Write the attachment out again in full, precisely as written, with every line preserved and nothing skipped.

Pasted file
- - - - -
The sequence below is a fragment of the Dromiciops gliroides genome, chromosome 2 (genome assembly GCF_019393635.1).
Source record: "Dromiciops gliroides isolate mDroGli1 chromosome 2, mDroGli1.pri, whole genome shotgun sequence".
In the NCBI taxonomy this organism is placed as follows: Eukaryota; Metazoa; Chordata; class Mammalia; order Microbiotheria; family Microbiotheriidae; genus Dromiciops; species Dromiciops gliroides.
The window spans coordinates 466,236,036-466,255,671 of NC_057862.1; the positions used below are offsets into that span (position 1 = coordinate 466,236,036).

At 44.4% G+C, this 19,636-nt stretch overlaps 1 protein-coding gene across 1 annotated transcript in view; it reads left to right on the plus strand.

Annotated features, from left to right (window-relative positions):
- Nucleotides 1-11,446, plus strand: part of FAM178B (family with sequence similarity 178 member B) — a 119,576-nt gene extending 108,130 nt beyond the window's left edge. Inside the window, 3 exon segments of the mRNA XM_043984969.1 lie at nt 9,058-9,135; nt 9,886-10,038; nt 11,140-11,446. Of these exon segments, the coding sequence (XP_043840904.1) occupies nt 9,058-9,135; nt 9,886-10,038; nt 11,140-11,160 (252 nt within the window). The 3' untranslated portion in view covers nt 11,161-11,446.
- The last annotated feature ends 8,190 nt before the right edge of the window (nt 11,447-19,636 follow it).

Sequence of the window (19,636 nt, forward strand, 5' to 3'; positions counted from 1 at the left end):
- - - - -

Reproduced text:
The sequence below is a fragment of the Dromiciops gliroides genome, chromosome 2 (genome assembly GCF_019393635.1).
Source record: "Dromiciops gliroides isolate mDroGli1 chromosome 2, mDroGli1.pri, whole genome shotgun sequence".
In the NCBI taxonomy this organism is placed as follows: Eukaryota; Metazoa; Chordata; class Mammalia; order Microbiotheria; family Microbiotheriidae; genus Dromiciops; species Dromiciops gliroides.
The window spans coordinates 466,236,036-466,255,671 of NC_057862.1; the positions used below are offsets into that span (position 1 = coordinate 466,236,036).

At 44.4% G+C, this 19,636-nt stretch overlaps 1 protein-coding gene across 1 annotated transcript in view; it reads left to right on the plus strand.

Annotated features, from left to right (window-relative positions):
- Nucleotides 1-11,446, plus strand: part of FAM178B (family with sequence similarity 178 member B) — a 119,576-nt gene extending 108,130 nt beyond the window's left edge. Inside the window, 3 exon segments of the mRNA XM_043984969.1 lie at nt 9,058-9,135; nt 9,886-10,038; nt 11,140-11,446. Of these exon segments, the coding sequence (XP_043840904.1) occupies nt 9,058-9,135; nt 9,886-10,038; nt 11,140-11,160 (252 nt within the window). The 3' untranslated portion in view covers nt 11,161-11,446.
- The last annotated feature ends 8,190 nt before the right edge of the window (nt 11,447-19,636 follow it).

Sequence of the window (19,636 nt, forward strand, 5' to 3'; positions counted from 1 at the left end):